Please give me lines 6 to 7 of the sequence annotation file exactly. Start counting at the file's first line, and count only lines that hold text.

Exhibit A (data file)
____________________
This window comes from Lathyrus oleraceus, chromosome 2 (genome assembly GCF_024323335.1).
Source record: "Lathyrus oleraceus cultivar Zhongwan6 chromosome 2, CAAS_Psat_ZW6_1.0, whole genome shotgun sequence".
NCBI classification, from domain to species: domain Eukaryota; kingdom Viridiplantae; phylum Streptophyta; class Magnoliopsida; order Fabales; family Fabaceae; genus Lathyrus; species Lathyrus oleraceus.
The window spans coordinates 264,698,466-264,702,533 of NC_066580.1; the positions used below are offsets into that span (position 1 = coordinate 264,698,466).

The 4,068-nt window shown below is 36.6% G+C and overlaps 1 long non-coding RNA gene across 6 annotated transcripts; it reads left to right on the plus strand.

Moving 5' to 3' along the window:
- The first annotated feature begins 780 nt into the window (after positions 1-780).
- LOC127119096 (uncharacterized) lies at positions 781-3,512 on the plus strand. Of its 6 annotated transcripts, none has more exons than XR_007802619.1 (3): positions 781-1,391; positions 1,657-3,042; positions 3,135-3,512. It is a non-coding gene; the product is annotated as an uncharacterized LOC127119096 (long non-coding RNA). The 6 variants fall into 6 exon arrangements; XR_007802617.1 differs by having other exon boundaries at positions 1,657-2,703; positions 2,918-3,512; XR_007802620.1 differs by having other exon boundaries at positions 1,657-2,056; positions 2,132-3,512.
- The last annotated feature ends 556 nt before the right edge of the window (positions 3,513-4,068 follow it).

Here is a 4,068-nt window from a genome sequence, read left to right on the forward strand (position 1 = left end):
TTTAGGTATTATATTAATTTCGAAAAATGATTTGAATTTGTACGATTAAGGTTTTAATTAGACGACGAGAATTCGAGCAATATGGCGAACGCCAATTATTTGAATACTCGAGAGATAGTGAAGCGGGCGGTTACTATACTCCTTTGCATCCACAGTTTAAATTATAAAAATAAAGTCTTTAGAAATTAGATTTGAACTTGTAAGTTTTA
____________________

Moving 5' to 3' along the window:
- The first annotated feature begins 780 nt into the window (after positions 1-780).